And he says progressives can support it. The former Democratic National Committee chairman tells Greg Sargent that the Senate health care deal, details of which are still uncertain (though Dean clears some of this up), contains "real reform."

The compromise agreed upon by Senate Democrats reportedly does away with the public option and instead 1) lets 55-64 year-olds buy into Medicare, though, as Dean confirms, without subsidies, and 2) asks private insurers to establish nonprofit health plans, set up by the Office of Personnel Management, to be available on health insurance exchanges across the country. There's also a trigger mechanism: if those nonprofit plans aren't satisfactory, a government-run plan would kick in.

A political question hovering over this deal is: can progressive House Democrats support its fundamentals, if they are included in the final bill after the Senate and House versions are merged in conference? (Conventional wisdom around health reform has long predicted that the Senate version will indeed form the basis for the final package.)

Dean says they can:

The question is, Is there enough of a kernel of real reform in the bill to make it possible for progressives to vote for it? Given the details we know today, I think there is. The group at largest risk is being taken care of, those over 55. There really is reform. Is there enough reform? No. But significant reform matters."

Progressives have formerly threatened to block legislation that does not include a robust public option. Rep. Lynn Woolsey (D-CA), a co-chair of the House Progressive Caucus, told me in September that progressives could not support a trigger mechanism; Rep. Raul Grijalva (D-AZ) predicted in late October that inclusion of a trigger, in lieu of directly creating a public option, could kill health reform in the House.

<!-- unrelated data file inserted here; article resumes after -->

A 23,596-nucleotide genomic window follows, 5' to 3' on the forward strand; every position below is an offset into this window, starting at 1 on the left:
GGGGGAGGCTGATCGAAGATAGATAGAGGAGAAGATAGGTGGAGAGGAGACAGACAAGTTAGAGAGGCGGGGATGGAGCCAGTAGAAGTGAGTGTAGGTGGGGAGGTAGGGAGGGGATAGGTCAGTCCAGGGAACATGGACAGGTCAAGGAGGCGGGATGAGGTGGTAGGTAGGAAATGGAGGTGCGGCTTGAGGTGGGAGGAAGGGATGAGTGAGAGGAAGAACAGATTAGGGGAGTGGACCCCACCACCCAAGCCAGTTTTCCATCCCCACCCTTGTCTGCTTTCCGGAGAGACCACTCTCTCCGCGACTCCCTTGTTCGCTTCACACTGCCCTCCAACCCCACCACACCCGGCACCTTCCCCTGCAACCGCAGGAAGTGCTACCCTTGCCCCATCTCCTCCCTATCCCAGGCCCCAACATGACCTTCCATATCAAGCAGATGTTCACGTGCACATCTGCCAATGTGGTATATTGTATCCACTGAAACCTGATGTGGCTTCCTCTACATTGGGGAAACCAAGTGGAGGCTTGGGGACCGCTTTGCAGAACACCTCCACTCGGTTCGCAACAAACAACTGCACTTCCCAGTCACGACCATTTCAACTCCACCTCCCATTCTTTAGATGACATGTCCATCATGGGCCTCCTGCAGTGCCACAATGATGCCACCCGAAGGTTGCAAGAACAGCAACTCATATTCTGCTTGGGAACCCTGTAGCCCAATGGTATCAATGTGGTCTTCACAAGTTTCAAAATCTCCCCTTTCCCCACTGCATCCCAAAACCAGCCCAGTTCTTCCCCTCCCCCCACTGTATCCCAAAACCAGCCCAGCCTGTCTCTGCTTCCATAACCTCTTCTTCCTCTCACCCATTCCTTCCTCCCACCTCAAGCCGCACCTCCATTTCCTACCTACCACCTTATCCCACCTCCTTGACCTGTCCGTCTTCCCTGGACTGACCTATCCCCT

In a statement on the new deal as it emerged yesterday, Grijalva said that he "cannot support a system that forces Americans to buy private insurance and then allows those companies to collect government subsidies without competition."

This morning, progressives were still waiting for details on the deal, which they'll probably get this afternoon once House and Senate leaders and relevant committee chairs get back from the White House, where they met with President Obama to discuss the plan earlier today.

We want to hear what you think about this article. Submit a letter to the editor or write to letters@theatlantic.com.